Understanding QR Code Security Issues for Enterprise Devices


QR codes are commonplace on everything from restaurant menus to billboards, but these seemingly benign codes can pose a serious security threat to corporate mobile devices.

Over the past few years, scanning a Quick Response Code (QR Code) has become a popular way to access paperless menus, complete contactless transactions and more. However, due to their convenience and growing ubiquity, QR codes are also a popular target for hackers looking for new ways to spread malware and steal information. Organizations need to be aware of the various threats that can appear under the guise of a handy QR code and know how to avoid them.

What are QR codes?

People sometimes describe QR codes as 3D barcodes. They consist of a series of squares arranged in a much larger square and work similarly to a barcode. While a barcode can normally only represent short alphanumeric strings, a QR code is capable of storing larger amounts of data.

QR codes are often used for advertising because they can store long strings of data, which makes them perfect for storing URLs. This capability has proven to be particularly useful considering that smartphones are so widely used and can act as QR code scanners. Virtually anyone can scan a QR code and be taken directly to the corresponding website without having to manually enter the site address. As a result, advertisers prominently display QR codes on billboards, in magazines, on trade show booths, and just about anywhere a QR code might attract attention.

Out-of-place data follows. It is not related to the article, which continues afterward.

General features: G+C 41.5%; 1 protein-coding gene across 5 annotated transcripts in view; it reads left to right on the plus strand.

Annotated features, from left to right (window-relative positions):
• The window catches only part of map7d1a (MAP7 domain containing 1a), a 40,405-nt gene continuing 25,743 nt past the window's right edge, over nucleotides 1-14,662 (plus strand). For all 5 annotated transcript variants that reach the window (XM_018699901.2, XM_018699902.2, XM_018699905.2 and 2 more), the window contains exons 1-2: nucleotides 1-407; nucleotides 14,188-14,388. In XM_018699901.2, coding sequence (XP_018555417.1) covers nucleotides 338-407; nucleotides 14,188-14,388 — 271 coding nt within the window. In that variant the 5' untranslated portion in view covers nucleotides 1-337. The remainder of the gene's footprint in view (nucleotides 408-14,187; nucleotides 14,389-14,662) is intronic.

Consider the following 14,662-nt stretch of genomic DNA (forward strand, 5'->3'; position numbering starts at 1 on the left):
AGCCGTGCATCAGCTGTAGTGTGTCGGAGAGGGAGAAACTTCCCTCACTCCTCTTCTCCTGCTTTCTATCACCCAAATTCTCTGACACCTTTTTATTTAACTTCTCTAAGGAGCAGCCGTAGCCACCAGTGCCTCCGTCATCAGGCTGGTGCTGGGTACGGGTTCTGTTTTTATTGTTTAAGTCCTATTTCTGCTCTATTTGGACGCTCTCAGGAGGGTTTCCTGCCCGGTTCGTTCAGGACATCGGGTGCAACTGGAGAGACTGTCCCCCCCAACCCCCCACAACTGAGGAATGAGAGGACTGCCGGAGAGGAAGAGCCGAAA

QR codes also help organizations measure the effectiveness of their various advertising campaigns. If a business buys ad space in multiple locations, it can use a different QR code for each location, with each QR code pointing to a unique URL. This allows the company to determine which codes people scanned to arrive at the advertised website. By tracking the scans, the company can determine which advertisements are generating the most interest among Internet users.

It’s not just advertisers who benefit. In fact, QR codes have become a mainstream trend in many other industries in recent years. Since the start of the COVID-19 pandemic, many restaurants have abandoned traditional menus. Instead, these locations may display QR codes on tables or other prominent places. Customers can scan these codes to view the menu on their mobile devices.